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Summer's over and the weather is crisping up, but it's not too late to spend some time lazing on the deck in the sun. These chairs are a modern take on the rustic Adirondack chair, stripped down to a simple wooden wedge with angled back and cantilevered arms. Low to the ground and laid-back, it's perfect for cabin deck or poolside patio. The wedge base is old-growth Douglas Fir, oiled to bring out the grain and then coated with outdoor-grade polyurethane. All of the slats are various shop scraps of flooring and other off-cuts, bought in bulk bundles from the ReBuilding Exchange here in Chicago.

The chairs were made to break down flat, though I screwed them together for final assembly. You could easily use through-bolts instead of screws to make them permanently de-mountable for storage or moving. This could be built with just a circular saw and a drill, but a table saw and chop saw make things a lot easier.

You will need these materials:

1 8' 2" x 12" (per chair)
1 8' 2" x 4"
Approx. 40 linear feet of assorted 3/4" material
8 2" x 3/8" hex-head bolts or a handful of galvanized 1-1/2" screws
Galvanized (or, better, stainless steel) 1" and 2" screws
Wood glue 
Outdoor-grade finish of your choice

You will need these tools:

Chop saw
Table saw
Circular saw
Orbital sander
Drill/driver
Clamps
Chisel
Hand plane
Tape measure
Square
Pencil
Paintbrush
Rags

Step 1: Base Assembly

I made my base by laminating together a pair of 2" x 8"s; you can eliminate this problem by using a regular 2" x 12". That said, lamination is a great way to make use of smaller pieces of scrap. 

Rip a straight edge on either side of your boards on the table saw. Go ahead and glue up the whole 8' lengths of wood; you'll cut them to length later. Generously coat with glue (I use a mixture of wood glue and polyurethane glue like Gorilla for maximum strength) and clamp together, cleaning up squeeze-out with a damp rag and putty knife. Once the glue has cured, run through a thickness planer or use a hand planer to clean up the seam.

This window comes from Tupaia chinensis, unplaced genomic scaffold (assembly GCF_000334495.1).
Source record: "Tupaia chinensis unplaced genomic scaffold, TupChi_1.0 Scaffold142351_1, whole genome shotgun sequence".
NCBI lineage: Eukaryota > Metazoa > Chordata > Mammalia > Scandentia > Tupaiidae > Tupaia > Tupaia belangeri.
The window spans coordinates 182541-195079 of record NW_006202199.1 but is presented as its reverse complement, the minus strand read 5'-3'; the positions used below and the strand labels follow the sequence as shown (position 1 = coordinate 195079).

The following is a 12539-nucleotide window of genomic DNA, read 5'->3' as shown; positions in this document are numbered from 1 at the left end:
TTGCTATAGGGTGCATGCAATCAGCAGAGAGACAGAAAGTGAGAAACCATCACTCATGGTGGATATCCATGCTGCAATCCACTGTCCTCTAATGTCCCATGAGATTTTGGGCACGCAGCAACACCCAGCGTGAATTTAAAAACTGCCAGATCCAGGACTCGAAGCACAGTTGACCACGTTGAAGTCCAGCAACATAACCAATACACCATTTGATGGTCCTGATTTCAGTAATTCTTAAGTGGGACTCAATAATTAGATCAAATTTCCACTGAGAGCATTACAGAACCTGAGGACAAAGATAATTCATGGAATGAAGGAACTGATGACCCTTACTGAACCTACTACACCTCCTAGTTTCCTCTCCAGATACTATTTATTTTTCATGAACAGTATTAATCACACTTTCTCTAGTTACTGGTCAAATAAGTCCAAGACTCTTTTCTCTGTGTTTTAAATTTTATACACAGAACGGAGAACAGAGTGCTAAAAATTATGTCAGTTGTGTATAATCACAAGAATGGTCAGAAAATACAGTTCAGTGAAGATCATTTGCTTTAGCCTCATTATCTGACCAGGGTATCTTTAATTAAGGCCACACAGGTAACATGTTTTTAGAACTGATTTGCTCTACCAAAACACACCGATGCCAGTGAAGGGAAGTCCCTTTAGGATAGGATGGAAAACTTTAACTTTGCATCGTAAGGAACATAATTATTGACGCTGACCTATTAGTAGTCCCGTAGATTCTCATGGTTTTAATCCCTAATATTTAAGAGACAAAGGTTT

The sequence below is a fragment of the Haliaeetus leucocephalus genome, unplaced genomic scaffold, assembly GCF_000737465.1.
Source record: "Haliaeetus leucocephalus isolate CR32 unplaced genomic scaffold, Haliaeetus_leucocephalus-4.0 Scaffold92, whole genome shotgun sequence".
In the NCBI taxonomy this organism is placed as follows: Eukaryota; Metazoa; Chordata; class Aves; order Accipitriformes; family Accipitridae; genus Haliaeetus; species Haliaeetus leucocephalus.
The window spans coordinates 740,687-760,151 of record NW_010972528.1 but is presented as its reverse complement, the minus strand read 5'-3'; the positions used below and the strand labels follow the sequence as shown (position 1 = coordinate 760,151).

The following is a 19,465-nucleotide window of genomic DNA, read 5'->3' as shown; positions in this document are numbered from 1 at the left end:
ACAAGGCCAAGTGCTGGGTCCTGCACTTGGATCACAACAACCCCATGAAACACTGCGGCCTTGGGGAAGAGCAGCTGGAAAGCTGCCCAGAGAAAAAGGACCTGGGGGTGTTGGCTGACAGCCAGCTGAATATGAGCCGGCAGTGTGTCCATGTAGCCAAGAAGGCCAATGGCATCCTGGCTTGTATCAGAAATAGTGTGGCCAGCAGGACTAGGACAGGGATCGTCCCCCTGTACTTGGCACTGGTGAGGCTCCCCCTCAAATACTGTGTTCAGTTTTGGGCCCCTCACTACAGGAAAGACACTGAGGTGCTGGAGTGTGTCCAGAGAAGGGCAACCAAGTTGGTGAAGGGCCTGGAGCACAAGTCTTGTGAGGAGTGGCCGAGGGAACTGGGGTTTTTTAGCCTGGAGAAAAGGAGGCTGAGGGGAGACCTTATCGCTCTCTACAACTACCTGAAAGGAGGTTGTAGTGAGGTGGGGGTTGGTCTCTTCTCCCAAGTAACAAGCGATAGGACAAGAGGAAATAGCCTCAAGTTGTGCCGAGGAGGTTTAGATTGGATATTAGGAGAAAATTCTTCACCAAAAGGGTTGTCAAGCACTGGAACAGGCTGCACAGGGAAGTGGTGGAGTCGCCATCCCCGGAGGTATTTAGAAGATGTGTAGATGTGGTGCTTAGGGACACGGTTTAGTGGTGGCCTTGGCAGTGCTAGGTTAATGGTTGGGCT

Run a rabbet on one of the long edges of your newly laminated piece (or 2" x 12", as the cse may be) that is 3/4" x 3/4". You can use a table saw for this, or set your circular saw shallow and use an edge guide to make a straight cut.

While you have your saw settings, go ahead and run the same rabbet on your 2" x 4", for the back supports.

Cut the rabbeted 2" x 12" down into two 36" pieces on a chop saw.

To make the wedge shape, clamp the 36" blank to the edge of a table. Strike a line on the non-rabbeted edge that tapers from a full 11"-12" on the one end to 4-1/2" on the other. Cut that line witha  circular saw. Your rabbets eventually have to face one another, so make sure your tapered cuts are mirror images of one another across the two pieces.

To increase the long-term durability of the bases, which are made of soft wood, I put hardwood runners made from old oak flooring on the bottoms. Cut strips of hardwood (oak, walnut, maple, etc.) to 1-1/2" wide, then glue and screw them to the bottom of the wedges, planing the seams smooth.

Nice work!
In general, you never run used lumber through a planer as any old screw or nail will damage the expensive blades.
I think it's one of the best ways to recycle used lumber. All you need is a wand style metal detector to find the nails, screws, staples, bb shot, etc. You can get one from any major woodworking source.
Love the design. You should post some drawings, they would be most helpful!
Like it! now i know what to do with my kids old bunk bed !
Great instructable, thank you very much!
It looks nice, solid and comfortable. Good work!
What an excellent maker supply the ReBuilding Exchange is! You did an excellent job with this post, and your imagery is killer. Great work!

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Bio: Furniture hacker. Author of Guerilla Furniture Design, out now. Find me on Twitter and Instagram @objectguerilla.
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